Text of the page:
In the early 1990s, Küng initiated a project called Weltethos (Global Ethic), which is an attempt at describing what the world’s religions have in common (rather than what separates them) and at drawing up a minimal code of rules of behaviour everyone can accept. His vision of a global ethic was embodied in the document for which he wrote the initial draft, Towards a Global Ethic: An Initial Declaration. This Declaration was signed at the 1993 Parliament of the World’s Religions by religious and spiritual leaders from around the world. Later Küng’s project would culminate in the UN’s Dialogue Among Civilizations to which Küng was assigned as one of 19 “eminent persons.” Even though it was completed shortly after the terrorist attacks of 9/11 (in September 2001), it was not covered in the U.S. media, about which Küng complained.
In March 1991, he gave a talk titled “No Peace Among Nations until Peace Among the Religions” at UCSD’s Price Center. He visited the nearby Beth El synagogue and spoke there on modern German-Jewish relations.
In 1998, he published Dying with Dignity, co-written with Walter Jens, in which he affirms acceptance of euthanasia from a Christian viewpoint.
In 2005, Küng published a critical article in Italy and Germany on The failures of Pope Wojtyla. Küng argued that the world had expected a period of conversion, reform, and dialogue; but instead politically John Paul II offered a restoration of the pre-Vatican II status quo—thus blocking reform and inter-church dialogue and reasserting the absolute dominion of Rome.
This Papacy has repeatedly declared its fidelity to Vatican II, in order to then betray it for reasons of political expediency. Council terms such as modernization, dialogue, and ecumenicalism have been replaced by emphasis on restoration, mastery, and obedience. The criteria for the nomination of Bishops is not at all in the spirit of the Gospel… Pastoral politics has allowed the moral and intellectual level of the episcopate to slip to dangerous levels. A mediocre, rigid, and more conservative episcopate will be the lasting legacy of this papacy.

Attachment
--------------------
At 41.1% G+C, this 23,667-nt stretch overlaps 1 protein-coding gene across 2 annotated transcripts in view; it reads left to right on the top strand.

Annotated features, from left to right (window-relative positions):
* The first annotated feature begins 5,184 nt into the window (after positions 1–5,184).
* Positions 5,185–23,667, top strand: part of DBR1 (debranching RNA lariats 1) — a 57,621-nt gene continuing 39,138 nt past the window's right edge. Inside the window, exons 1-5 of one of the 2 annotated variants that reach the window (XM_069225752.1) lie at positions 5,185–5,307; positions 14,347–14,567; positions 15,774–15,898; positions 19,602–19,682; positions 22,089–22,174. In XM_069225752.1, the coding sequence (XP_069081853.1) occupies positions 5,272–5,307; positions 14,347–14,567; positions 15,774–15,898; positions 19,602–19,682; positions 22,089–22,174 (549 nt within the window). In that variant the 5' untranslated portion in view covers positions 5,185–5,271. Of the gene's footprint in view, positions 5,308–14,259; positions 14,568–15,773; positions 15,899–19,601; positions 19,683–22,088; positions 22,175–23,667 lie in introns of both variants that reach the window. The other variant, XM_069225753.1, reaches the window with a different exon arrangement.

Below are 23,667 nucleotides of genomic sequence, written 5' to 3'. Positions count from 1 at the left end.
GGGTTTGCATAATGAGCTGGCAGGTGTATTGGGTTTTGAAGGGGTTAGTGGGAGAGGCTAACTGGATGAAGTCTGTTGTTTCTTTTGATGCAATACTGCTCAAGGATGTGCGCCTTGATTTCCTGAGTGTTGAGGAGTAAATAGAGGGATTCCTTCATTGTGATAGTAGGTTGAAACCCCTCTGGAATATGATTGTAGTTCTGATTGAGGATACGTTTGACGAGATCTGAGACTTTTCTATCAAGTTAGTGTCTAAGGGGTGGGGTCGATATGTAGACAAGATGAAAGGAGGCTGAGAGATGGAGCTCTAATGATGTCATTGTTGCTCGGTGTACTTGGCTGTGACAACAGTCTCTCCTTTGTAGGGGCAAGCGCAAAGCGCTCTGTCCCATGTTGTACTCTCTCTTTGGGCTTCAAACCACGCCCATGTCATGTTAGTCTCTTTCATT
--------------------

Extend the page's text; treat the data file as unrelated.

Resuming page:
On September 26, 2005, he had a friendly discussion about Catholic theology over dinner with Pope Benedict XVI, surprising some observers.
Nevertheless, in a 2009 interview with Le Monde, Küng deeply criticised the lifting of the excommunications on the bishops of the Society of Saint Pius X. At the same time, he made criticisms of the Pope’s theology, saying it remained the same as that of the council of Nicea held in 325. The interview drew a rebuke from Cardinal Angelo Sodano.
Based on Studium Generale lectures at Tübingen University, his latest publication, Der Anfang aller Dinge (The beginning of all things), discusses the relationship between science and religion. In an analysis spanning from quantum physics to neuroscience, he comments on the current debate about evolution in the United States, dismissing those opposed to the teaching of evolution as “naive [and] un-enlightened.”
In his recent book Was ich glaube (Piper Verlag, 2010), he describes his own personal relationship with nature, how he learned to observe correctly, drawing strength from God’s creation without falling victim to a false and fanatic love of nature.
In April 2010, he published in several newspapers an open letter to all Catholic bishops. In the letter he criticized Pope Benedict’s handling of liturgical, collegial, and inter-religious issues and also the sexual abuse scandals that have engulfed the Catholic Church. In the letter, he called on bishops to consider six proposals, ranging from speaking up and working on regional solutions to calling for another Vatican council.
He is a signatory of Church 2011, a German-language memorandum promulgated by Catholic theology professors.